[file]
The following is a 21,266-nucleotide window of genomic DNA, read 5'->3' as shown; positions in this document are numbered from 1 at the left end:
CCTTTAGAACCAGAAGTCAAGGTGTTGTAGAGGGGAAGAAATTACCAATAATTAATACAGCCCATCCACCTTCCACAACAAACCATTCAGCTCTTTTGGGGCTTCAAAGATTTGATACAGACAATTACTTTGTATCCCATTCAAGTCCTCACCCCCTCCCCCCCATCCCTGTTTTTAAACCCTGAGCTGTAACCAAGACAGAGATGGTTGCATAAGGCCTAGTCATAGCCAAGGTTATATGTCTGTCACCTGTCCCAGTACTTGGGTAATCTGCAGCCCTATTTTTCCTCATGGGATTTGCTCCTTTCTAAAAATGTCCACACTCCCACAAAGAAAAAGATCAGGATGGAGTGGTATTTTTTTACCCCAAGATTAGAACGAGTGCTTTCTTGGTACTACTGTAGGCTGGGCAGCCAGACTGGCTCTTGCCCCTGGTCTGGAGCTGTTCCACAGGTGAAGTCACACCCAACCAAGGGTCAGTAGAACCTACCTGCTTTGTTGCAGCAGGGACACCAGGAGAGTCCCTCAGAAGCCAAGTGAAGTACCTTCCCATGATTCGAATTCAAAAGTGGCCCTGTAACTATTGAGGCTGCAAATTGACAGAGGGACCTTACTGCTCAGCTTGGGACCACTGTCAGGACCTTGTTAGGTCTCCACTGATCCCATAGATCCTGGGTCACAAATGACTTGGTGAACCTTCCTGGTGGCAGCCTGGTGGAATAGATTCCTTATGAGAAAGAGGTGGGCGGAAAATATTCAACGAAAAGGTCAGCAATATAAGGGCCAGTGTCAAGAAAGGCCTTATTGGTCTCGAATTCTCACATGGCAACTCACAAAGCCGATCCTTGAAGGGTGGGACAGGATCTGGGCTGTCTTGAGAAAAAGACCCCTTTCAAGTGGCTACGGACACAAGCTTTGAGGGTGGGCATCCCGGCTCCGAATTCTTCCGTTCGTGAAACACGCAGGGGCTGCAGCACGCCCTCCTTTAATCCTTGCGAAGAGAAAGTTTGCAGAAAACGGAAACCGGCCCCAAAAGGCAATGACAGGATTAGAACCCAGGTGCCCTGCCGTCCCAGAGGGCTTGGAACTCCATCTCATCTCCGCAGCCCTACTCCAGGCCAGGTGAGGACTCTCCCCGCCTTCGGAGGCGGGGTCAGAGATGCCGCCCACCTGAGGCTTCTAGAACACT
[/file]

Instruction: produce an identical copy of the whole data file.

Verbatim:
The following is a 21,266-nucleotide window of genomic DNA, read 5'->3' as shown; positions in this document are numbered from 1 at the left end:
CCTTTAGAACCAGAAGTCAAGGTGTTGTAGAGGGGAAGAAATTACCAATAATTAATACAGCCCATCCACCTTCCACAACAAACCATTCAGCTCTTTTGGGGCTTCAAAGATTTGATACAGACAATTACTTTGTATCCCATTCAAGTCCTCACCCCCTCCCCCCCATCCCTGTTTTTAAACCCTGAGCTGTAACCAAGACAGAGATGGTTGCATAAGGCCTAGTCATAGCCAAGGTTATATGTCTGTCACCTGTCCCAGTACTTGGGTAATCTGCAGCCCTATTTTTCCTCATGGGATTTGCTCCTTTCTAAAAATGTCCACACTCCCACAAAGAAAAAGATCAGGATGGAGTGGTATTTTTTTACCCCAAGATTAGAACGAGTGCTTTCTTGGTACTACTGTAGGCTGGGCAGCCAGACTGGCTCTTGCCCCTGGTCTGGAGCTGTTCCACAGGTGAAGTCACACCCAACCAAGGGTCAGTAGAACCTACCTGCTTTGTTGCAGCAGGGACACCAGGAGAGTCCCTCAGAAGCCAAGTGAAGTACCTTCCCATGATTCGAATTCAAAAGTGGCCCTGTAACTATTGAGGCTGCAAATTGACAGAGGGACCTTACTGCTCAGCTTGGGACCACTGTCAGGACCTTGTTAGGTCTCCACTGATCCCATAGATCCTGGGTCACAAATGACTTGGTGAACCTTCCTGGTGGCAGCCTGGTGGAATAGATTCCTTATGAGAAAGAGGTGGGCGGAAAATATTCAACGAAAAGGTCAGCAATATAAGGGCCAGTGTCAAGAAAGGCCTTATTGGTCTCGAATTCTCACATGGCAACTCACAAAGCCGATCCTTGAAGGGTGGGACAGGATCTGGGCTGTCTTGAGAAAAAGACCCCTTTCAAGTGGCTACGGACACAAGCTTTGAGGGTGGGCATCCCGGCTCCGAATTCTTCCGTTCGTGAAACACGCAGGGGCTGCAGCACGCCCTCCTTTAATCCTTGCGAAGAGAAAGTTTGCAGAAAACGGAAACCGGCCCCAAAAGGCAATGACAGGATTAGAACCCAGGTGCCCTGCCGTCCCAGAGGGCTTGGAACTCCATCTCATCTCCGCAGCCCTACTCCAGGCCAGGTGAGGACTCTCCCCGCCTTCGGAGGCGGGGTCAGAGATGCCGCCCACCTGAGGCTTCTAGAACACT